The Unbearable Weirdness of Being
Cause and effect.
For every action, there is an equal and opposite reaction.
It was an elemental theory. Paris Gellar understood it, the way she knew the periodic table in her sleep, could identify why Hardy�s Christminister was really Oxford and could quote reams of Blake (his theory on standing water breeding "reptiles of the mind" had always particularly appealed to her). Or the way she could hang sheet-rock if required to and edit a dozen features in under ten minutes, her red pen slashing rapier-like at the stacks of paper.
On elemental levels, Paris understood most things - she was an elemental girl, especially when it came to grass-roots stuff like emotion.
For example, she understood that, despite her lack of experience, she was enjoying this moment immensely. Quite beside the panic, the shaking knees, and the watery feeling of being not-quite-there, it was giving her a giddy head-rush. She was suddenly very, very happy - a singular experience for which she had no precedent.
Therefore, it stood to reason that she would suffer a moment of equivalent unpleasantness, most likely as a direct result of what was happening right now.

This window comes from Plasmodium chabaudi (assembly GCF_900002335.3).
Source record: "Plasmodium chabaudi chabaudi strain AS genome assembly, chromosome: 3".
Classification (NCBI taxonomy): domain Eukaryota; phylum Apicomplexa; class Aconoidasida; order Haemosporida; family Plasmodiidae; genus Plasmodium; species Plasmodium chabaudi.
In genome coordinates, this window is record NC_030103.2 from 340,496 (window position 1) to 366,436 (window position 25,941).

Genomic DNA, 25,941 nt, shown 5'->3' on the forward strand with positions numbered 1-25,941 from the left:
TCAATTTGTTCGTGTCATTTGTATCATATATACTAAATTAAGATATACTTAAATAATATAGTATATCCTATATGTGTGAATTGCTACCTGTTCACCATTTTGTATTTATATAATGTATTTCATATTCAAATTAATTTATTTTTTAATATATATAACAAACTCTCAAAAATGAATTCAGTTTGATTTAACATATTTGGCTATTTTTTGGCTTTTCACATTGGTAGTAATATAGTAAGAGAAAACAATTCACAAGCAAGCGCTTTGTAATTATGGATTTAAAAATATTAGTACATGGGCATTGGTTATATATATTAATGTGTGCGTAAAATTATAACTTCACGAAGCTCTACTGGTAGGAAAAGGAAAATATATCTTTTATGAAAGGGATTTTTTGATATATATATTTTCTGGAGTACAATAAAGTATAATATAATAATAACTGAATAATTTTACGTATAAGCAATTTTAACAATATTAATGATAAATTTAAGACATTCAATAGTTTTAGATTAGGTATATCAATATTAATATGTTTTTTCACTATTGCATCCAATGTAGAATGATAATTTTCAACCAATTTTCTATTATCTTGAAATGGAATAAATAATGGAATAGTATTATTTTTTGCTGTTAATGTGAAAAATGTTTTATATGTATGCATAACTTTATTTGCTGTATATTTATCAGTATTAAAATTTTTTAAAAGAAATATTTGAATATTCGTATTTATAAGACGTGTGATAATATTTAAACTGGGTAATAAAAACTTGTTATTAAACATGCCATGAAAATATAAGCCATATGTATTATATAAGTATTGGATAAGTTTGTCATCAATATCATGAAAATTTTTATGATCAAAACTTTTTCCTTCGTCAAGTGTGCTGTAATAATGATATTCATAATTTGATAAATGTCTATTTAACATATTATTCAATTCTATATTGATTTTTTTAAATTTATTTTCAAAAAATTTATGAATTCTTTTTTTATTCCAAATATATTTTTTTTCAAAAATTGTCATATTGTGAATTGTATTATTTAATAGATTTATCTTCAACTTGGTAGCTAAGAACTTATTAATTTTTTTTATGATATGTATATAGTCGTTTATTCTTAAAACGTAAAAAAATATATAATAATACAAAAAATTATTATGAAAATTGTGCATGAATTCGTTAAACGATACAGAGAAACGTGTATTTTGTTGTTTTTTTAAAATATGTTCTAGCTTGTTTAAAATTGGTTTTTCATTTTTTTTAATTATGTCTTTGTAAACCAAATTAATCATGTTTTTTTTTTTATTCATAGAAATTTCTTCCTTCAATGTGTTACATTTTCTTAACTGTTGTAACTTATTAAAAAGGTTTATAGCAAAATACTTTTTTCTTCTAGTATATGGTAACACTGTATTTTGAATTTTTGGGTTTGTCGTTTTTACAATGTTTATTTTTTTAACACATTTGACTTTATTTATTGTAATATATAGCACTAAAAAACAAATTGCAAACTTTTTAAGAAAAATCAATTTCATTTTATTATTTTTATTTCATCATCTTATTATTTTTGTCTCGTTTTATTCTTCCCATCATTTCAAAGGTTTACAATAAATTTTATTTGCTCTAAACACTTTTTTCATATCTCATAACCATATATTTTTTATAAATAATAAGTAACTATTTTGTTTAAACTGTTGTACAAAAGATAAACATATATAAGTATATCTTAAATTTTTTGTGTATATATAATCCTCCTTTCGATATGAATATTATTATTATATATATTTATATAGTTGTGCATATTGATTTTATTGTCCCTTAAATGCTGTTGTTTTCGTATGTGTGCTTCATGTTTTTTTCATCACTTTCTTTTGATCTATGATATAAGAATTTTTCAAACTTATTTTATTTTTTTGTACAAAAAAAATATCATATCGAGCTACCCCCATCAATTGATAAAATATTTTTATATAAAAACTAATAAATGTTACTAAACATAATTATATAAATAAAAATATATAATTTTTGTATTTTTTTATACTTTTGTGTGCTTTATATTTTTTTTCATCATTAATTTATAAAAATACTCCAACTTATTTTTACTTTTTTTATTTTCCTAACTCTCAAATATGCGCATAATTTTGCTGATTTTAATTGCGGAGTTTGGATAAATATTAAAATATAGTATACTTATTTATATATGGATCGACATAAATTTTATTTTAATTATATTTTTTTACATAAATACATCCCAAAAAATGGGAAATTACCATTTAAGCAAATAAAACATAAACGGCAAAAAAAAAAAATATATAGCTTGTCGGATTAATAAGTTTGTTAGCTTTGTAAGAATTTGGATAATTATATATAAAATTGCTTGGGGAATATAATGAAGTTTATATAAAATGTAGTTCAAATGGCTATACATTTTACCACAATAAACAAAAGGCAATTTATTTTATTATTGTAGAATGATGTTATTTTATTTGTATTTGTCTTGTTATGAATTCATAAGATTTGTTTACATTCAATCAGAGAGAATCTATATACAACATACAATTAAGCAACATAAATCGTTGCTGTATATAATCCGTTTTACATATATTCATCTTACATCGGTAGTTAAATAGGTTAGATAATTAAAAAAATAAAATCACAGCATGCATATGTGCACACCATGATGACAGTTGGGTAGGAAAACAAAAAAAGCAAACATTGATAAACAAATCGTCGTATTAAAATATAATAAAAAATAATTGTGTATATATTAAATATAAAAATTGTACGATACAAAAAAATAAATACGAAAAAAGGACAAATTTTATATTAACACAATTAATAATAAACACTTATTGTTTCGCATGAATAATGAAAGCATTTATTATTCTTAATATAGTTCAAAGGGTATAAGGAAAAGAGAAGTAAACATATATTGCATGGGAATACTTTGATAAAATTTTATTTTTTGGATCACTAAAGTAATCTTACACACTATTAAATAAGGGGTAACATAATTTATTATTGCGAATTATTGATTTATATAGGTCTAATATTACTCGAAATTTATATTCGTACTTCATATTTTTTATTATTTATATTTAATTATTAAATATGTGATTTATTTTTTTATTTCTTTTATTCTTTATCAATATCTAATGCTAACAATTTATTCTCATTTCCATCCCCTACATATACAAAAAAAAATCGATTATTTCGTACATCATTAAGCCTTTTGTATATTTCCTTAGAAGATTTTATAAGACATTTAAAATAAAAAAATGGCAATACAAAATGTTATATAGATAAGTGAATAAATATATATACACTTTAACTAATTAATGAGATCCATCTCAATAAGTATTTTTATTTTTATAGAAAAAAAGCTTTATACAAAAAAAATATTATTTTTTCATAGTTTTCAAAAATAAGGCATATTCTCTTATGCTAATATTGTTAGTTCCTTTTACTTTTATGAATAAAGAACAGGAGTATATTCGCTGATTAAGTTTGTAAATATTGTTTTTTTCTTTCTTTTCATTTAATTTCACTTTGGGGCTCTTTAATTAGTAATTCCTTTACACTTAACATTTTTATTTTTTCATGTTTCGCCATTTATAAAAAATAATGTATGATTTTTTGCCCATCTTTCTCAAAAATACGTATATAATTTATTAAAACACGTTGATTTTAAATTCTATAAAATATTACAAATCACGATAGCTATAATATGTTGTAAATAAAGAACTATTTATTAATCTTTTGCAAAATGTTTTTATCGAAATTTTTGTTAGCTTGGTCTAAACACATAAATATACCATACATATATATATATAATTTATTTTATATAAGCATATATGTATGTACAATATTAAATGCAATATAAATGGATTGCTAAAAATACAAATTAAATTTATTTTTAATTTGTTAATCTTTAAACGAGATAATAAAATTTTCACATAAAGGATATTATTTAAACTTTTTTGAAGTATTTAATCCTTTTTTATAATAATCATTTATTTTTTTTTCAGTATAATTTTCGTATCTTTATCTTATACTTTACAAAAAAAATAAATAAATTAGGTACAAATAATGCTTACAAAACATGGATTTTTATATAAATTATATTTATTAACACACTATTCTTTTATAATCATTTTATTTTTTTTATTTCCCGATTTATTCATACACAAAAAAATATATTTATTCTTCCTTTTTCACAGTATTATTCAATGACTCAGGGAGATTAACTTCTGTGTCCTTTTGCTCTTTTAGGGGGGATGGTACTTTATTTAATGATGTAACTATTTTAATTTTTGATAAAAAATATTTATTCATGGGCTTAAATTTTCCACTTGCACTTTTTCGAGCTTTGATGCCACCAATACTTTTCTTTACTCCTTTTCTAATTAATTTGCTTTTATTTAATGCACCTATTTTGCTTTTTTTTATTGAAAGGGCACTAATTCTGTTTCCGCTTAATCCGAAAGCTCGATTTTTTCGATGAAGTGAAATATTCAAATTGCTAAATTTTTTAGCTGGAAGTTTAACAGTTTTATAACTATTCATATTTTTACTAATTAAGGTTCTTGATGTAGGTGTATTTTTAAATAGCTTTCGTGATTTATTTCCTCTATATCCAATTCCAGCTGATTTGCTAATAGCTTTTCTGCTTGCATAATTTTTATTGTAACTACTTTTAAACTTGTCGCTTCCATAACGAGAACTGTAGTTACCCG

Cause and effect.
Paris understood that.
There would be a price to pay for kissing Rory Gilmore.
It was funny, the way it happened. One minute they had been arguing about the Human Condition and the next they were kissing.
"Look," Rory had insisted, sitting up a little straighter in her effort to convince. "Chesterton said-"
"Oh, piss on Chesterton!" Paris exclaimed. "He was obsessed with heretics! What do heretics know about the human condition?"
"Well, he understood the artistic temperament."
"So? Are you claiming to have one?"
"Not really. Except for when Mom and I get the urge to finger-paint the bathroom, which happens much more frequently than you�d imagine."
"I try not to imagine anything you and your mother would do," Paris sneered. "There are just too many loose cannon scenarios. The mind, it is for to boggle."
Rory rolled her eyes. "All I�m saying is, and forgive me if it�s been said before, that variety is the spice of life."
"I don�t spice my life, thank you very much."
�Well, you should. New experiences are everything!"
Paris shook her head. "Personally, I think perfecting the familiar is the way to get ahead."
"Not everything is about getting ahead, Paris."
"In what universe?" retorted Paris. "Look at where we are, Rory. Washington. The capital of Getting-Ahead-Ville. And why? To GET AHEAD."
Rory, frustrated, got up, crossed to the bed upon which Paris was perched and sat down beside her. "That�s business. That�s education. I�m talking about life."
"One of its legs are both the same."